A UKRAINIAN folk band will perform at the Queen's Hall in Hexham on July 27.

Folknery is a free folk band founded in 2009 by duo Volodymyr Muliar and Yaryna Kvitka.

In May, the not-for profit organisation Artists at Risk supported Volodymyr, Yaryna and their son Marko to travel from Ukraine to Hexham, allowing Folknery to take up an Artistic Residency at the Queen's Hall.

Artists at Risk works to assist, relocate and fund artists who are at risk of persecution, oppression, or fleeing war or terror.

Folknery has already built a base in Hexham's venue and look forward to creating music this autumn - and hope to return to Ukraine by the end of this year. 

Folknery will be joined by guest singer Bohuslavka, who performs in an authentic East Slavic folk style.

The evening, starting from 7.30pm, will consist of traditional Ukrainian songs with an alternative musical arrangement.

The Artists at Risk Residency at the Queen's Hall is supported by the UNESCO Heritage Emergency Fund and the UNESCO-Aschberg Programme for Artists and Cultural Professionals.

The duo travel around Ukraine and other countries by bicycle, gathering traditional folk songs and recording them with additional musical elements.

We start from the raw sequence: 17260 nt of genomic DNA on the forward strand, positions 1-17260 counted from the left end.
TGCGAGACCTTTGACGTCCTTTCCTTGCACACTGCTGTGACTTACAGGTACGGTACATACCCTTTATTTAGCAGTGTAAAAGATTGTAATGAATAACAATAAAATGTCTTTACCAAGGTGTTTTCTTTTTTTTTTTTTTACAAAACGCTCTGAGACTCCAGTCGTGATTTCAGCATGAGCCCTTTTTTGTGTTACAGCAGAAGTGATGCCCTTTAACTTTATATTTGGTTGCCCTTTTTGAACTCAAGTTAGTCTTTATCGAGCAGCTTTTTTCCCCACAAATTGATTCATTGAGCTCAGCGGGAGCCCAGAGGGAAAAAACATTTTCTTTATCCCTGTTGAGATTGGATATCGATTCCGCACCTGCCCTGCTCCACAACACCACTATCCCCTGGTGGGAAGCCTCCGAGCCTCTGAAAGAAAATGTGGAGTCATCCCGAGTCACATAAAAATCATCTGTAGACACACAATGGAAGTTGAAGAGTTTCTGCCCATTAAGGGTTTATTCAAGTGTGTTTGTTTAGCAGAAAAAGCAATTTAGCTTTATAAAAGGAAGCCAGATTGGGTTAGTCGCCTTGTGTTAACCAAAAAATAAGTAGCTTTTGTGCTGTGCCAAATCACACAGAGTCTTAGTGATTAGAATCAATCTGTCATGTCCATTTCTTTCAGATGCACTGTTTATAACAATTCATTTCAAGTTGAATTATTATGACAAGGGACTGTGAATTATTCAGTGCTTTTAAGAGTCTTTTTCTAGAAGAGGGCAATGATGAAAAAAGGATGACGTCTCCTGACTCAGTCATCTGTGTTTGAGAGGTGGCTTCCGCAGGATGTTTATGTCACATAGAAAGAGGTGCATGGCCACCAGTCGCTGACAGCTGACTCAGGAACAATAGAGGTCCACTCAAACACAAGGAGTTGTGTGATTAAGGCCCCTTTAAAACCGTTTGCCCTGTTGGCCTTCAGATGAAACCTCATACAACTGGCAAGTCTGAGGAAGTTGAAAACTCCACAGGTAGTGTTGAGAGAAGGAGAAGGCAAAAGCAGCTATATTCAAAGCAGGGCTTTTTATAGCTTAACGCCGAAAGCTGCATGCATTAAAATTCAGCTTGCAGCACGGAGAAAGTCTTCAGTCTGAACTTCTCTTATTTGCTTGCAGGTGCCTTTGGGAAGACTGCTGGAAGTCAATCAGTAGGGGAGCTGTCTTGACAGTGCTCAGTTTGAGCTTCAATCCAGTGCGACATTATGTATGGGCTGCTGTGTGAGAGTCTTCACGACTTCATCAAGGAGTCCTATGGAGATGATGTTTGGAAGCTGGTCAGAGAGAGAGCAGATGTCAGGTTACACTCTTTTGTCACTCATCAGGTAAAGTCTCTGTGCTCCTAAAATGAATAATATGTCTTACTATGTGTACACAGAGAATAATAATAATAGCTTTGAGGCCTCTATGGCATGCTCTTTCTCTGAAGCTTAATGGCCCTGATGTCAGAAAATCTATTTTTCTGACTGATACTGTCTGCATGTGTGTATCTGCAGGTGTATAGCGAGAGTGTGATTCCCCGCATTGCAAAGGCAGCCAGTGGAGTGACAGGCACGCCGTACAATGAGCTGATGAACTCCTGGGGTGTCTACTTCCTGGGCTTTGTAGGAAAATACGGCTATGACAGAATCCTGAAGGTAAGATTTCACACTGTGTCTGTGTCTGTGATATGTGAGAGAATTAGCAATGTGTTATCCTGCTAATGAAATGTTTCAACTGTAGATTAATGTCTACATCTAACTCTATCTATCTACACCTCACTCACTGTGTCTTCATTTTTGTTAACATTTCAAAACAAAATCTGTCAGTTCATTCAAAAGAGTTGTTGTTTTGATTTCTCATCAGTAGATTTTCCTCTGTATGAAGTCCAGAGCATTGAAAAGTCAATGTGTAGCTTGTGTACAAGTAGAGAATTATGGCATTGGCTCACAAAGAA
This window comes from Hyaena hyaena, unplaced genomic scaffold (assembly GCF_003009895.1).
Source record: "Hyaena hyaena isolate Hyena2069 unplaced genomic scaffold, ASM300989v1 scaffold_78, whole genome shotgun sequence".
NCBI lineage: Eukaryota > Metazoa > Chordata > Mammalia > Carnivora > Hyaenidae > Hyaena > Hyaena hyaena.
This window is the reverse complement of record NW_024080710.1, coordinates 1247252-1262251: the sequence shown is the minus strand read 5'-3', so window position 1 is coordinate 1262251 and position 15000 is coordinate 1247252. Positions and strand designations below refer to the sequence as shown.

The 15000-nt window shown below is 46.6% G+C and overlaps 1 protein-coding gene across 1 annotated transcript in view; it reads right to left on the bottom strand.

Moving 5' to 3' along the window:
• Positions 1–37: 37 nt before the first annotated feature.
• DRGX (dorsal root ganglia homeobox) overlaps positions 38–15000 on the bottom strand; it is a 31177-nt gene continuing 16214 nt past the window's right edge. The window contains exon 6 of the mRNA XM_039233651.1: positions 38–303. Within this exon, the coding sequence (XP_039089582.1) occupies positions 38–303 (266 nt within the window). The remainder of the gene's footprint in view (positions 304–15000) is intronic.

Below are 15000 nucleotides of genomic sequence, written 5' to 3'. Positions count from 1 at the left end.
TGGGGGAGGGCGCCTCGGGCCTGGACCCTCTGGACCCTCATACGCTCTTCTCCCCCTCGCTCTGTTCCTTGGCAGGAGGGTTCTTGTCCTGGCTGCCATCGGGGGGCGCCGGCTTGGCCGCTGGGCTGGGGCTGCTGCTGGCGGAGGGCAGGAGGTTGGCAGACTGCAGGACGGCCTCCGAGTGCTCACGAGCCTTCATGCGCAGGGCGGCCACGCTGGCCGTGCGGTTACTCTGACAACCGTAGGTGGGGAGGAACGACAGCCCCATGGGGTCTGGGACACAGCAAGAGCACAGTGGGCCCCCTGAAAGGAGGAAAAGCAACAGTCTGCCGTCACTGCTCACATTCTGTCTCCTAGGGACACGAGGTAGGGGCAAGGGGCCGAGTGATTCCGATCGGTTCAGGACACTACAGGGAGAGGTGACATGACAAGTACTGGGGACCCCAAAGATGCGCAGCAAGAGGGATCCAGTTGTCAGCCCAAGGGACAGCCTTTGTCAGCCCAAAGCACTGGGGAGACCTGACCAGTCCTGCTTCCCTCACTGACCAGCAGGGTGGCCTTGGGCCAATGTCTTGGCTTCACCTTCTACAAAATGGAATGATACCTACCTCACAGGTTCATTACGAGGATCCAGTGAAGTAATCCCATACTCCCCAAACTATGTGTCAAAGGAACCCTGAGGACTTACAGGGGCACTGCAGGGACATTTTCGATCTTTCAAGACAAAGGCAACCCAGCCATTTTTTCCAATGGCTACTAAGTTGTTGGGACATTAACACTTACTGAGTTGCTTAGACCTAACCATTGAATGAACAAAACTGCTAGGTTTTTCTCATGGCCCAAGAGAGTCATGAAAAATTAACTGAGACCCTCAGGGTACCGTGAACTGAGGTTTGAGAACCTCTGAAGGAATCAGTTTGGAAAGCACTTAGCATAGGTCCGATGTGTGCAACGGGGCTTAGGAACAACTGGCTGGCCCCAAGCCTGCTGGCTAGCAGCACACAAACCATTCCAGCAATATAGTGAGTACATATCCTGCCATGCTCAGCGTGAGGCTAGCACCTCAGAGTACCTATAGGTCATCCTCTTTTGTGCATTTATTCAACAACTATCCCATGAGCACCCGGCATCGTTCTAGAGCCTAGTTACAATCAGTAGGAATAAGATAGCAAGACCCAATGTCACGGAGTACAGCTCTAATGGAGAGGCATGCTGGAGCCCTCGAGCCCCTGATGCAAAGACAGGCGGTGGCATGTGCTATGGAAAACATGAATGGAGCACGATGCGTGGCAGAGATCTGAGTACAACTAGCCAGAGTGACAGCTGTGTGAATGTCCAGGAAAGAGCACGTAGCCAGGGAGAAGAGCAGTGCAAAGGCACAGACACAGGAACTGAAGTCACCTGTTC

In 2010, Volodymyr and Yaryna launched a cultural project called Two-Wheeled Chronicles.

The project's primary aim was to popularize Ukrainian culture, look for folk songs and promote green and cycling tourism.

As part of the project, every year they cycle on a major ethnographic expedition through rural parts of various countries.

They search for people who are passionate about traditional singing, to collect and record less well-known folklore, some of which Folknery later include in their own repertoire.

The group has received multiple awards for their performances.

Folknery became the best ethnic band in 2011 at the international festival, Mikołajki Folkowe in Poland.

Alongside first prize, the band also won the Audience Award.

In 2014, the duo embarked on a global bicycling trip. After crossing the hemisphere, the couple gave birth to their son, Marko, in Australia.

The family of three resumed cycling together and travelled to Southeast Asia. Since then, the project Two-Wheeled Chronicles has gained popularity in Ukraine.

So far, Volodymyr, Yaryna and Marko have cycled more than 60,000 kilometres in Asia, Europe, Africa, Australia and South America.

They create videos about their travels on their YouTube channel, which are rebroadcast by several Ukrainian TV channels.

Tickets for Folknery's performance cost £10. £1 goes towards humanitarian work in Ukraine, and the remaining funds go directly to performers.